An eerie hiss wheezes from the Hydra's wound, as three separate writhing heads sprout from the wound, admiring each other before beginning the rematch. Knowing the Hydra gave him enough trouble with just one head, Hercules flees as the now three-headed monster chases him down around the canyon until Pegasus picks up Hercules just as he's about to be bitten. Together they soar into the sky as the hero fights back, to little avail. With each head Hercules slices off, three more grow in its place (to the point that they start sprouting four and even five heads at a time). Frantically, Hercules chops at the hideous monster, continuing until he is surrounded by a hissing swarm of heads. Hercules and Pegasus fly up to avoid a pair of heads (which crash into each other), when suddenly another head strikes Hercules, knocking him off Pegasus, and he falls into the living jungle of Hydra necks. The snarling heads gang up to attack Hercules, making several attempts to eat him again, but Hercules is able to escape their jaws until he is flung into the air, and is pinned a cliff with the sharp talons of the Hydra's foot. All of the monster's heads lick their slimy lips in anticipation, ready for the final attack, as they are about to finish the young hero off. As all heads lung at once, Hercules thought quickly and punches the cliff, which causes an avalanche of rocks to fall. The Hydra freezes as all of her heads look up in fear, then the Hydra is crushed and buried in a mountain of rocks, ultimately defeating her for good.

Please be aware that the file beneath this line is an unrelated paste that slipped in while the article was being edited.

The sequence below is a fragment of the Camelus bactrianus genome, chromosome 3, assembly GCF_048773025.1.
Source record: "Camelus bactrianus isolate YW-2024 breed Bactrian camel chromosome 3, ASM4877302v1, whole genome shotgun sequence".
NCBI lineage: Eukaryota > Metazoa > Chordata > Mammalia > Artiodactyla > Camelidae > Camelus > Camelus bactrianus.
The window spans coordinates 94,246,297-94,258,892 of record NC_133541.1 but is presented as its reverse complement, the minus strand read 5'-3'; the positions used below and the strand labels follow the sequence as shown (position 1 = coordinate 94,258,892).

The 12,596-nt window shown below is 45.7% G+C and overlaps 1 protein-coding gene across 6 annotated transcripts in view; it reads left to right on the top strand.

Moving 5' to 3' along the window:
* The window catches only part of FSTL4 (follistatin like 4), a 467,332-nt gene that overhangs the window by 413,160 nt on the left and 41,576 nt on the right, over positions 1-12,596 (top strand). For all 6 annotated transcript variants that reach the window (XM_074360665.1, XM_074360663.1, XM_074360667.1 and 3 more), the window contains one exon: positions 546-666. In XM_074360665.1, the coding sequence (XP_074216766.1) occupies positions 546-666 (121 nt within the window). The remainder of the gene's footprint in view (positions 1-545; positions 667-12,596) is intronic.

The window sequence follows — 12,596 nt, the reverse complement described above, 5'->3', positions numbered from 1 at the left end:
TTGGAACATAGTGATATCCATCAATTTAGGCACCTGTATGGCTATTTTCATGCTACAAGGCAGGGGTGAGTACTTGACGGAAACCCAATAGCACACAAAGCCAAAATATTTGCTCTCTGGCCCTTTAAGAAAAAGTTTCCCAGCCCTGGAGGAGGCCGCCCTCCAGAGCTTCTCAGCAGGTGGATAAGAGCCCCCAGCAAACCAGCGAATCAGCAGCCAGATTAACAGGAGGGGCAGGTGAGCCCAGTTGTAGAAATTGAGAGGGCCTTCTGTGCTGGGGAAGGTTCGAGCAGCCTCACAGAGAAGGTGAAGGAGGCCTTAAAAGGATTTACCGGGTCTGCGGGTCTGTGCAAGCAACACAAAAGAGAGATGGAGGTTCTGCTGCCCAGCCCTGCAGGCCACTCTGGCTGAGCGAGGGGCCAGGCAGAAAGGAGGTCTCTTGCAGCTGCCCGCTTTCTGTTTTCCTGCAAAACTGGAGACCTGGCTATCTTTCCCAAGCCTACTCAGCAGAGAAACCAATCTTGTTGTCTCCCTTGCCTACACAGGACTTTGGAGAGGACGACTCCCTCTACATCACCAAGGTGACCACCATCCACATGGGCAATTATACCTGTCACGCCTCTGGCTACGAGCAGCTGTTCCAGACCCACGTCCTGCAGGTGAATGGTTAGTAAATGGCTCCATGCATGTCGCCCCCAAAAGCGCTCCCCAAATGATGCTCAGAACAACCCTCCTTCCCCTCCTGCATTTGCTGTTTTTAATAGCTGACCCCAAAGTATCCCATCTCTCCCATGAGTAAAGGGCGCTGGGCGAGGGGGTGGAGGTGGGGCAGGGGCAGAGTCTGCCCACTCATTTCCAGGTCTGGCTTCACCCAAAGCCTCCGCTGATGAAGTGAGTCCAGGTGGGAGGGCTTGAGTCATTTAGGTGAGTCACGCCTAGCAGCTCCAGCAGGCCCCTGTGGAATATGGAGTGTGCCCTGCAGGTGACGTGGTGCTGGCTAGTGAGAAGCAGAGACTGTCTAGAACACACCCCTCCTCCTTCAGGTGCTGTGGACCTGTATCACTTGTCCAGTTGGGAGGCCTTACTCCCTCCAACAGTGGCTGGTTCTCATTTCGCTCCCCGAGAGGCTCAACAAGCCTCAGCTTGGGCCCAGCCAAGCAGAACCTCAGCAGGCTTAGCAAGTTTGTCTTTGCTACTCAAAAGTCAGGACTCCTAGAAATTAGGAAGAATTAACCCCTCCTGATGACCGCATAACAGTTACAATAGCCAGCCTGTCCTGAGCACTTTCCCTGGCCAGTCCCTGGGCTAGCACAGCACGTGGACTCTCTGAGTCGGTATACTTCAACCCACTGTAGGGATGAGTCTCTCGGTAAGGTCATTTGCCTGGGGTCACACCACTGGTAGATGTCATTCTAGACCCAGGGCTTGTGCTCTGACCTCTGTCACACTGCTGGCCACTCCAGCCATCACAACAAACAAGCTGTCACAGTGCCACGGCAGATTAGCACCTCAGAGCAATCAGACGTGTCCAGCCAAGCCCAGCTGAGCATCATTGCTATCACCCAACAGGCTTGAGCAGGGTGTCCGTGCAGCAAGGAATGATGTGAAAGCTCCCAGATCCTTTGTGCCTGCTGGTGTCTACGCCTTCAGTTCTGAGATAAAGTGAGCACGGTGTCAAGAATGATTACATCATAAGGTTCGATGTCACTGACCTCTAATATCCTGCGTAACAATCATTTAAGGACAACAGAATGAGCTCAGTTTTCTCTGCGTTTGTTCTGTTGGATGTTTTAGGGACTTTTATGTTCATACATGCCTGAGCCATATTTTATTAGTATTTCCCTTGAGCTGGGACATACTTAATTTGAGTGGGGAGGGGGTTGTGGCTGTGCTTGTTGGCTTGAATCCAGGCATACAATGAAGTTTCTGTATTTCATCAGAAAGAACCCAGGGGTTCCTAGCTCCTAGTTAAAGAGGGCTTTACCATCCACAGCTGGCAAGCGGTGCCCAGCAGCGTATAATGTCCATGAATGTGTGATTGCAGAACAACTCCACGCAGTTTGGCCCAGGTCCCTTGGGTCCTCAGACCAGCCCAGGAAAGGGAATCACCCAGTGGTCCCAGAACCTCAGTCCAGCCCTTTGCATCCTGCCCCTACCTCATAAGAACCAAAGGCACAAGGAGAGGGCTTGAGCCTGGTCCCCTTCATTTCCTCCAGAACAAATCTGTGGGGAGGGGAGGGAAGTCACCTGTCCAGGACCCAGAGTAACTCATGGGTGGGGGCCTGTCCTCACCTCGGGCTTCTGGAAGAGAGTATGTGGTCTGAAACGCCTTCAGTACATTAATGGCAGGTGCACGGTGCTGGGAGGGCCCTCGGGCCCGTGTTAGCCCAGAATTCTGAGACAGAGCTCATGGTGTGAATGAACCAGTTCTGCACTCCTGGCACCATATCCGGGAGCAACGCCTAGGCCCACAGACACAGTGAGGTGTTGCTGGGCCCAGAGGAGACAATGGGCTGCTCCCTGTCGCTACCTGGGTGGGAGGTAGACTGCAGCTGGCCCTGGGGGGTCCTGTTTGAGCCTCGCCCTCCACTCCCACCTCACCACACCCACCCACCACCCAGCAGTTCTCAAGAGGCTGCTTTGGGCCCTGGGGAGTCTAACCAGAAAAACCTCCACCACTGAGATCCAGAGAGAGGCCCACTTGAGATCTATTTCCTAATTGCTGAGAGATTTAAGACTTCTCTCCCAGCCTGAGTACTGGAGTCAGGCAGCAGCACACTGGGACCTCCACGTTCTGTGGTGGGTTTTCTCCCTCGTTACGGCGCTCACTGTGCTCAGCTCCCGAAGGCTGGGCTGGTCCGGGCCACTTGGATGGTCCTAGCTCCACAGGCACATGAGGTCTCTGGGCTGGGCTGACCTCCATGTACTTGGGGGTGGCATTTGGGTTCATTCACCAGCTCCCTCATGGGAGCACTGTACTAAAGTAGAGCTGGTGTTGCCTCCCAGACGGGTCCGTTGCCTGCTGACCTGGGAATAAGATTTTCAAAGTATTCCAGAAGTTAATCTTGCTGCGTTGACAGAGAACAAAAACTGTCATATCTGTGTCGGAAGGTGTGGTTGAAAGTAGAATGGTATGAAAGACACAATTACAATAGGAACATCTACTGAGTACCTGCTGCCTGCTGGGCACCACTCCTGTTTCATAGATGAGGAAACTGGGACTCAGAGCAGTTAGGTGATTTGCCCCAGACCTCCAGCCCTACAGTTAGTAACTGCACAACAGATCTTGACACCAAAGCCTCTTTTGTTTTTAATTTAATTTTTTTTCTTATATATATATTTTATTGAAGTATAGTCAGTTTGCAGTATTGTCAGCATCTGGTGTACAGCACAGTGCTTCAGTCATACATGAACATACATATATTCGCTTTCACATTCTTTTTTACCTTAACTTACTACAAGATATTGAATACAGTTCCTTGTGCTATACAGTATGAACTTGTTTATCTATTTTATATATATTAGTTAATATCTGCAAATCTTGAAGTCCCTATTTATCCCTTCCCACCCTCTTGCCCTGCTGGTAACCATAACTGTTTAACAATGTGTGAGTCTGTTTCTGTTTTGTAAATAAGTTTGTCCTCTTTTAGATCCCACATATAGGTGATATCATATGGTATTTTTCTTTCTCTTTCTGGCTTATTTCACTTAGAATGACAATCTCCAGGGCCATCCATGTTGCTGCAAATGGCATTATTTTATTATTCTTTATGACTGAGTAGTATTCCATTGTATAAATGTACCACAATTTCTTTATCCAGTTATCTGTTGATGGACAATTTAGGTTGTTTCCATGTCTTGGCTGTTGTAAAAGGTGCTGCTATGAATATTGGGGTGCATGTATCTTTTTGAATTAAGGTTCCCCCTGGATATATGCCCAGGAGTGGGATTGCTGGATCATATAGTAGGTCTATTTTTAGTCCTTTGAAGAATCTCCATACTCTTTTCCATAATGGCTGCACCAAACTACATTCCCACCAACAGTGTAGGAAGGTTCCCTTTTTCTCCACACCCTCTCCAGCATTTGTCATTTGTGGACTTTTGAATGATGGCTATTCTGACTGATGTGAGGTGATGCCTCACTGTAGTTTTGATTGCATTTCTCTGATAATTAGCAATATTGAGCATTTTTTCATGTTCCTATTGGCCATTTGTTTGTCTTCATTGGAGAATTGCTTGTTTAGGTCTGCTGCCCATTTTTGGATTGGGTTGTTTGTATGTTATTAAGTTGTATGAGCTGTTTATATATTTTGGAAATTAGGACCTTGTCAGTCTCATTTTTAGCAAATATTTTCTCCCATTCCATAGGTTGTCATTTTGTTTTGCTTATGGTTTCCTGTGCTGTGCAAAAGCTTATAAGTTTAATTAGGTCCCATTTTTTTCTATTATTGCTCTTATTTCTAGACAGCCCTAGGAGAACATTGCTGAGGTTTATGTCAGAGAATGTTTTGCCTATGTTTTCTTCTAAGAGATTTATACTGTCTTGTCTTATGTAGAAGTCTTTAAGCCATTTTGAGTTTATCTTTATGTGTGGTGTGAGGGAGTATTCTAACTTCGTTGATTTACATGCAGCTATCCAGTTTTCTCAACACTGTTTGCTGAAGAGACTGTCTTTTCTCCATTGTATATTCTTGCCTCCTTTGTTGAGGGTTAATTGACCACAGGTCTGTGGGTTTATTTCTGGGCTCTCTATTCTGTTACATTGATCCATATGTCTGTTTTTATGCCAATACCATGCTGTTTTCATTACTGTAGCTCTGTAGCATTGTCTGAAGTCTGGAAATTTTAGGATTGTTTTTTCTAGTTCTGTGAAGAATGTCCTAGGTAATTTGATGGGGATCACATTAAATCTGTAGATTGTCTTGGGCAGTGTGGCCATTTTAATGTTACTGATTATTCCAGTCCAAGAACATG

All that is seen of the Hydra after the rockslide is her claw (where Hercules was held). Everyone in the crowd, including Pegasus, Phil, Meg, and Hades thinks that Hercules had died with the beast; however, all a sudden the Hydra's claw starts moving. The crowd is afraid at first, thinking the beast is still alive. But once the claw opens, it is revealed that a bruised and battered Hercules survived, after which everyone starts shouting for Hercules as the light shines on the new hero.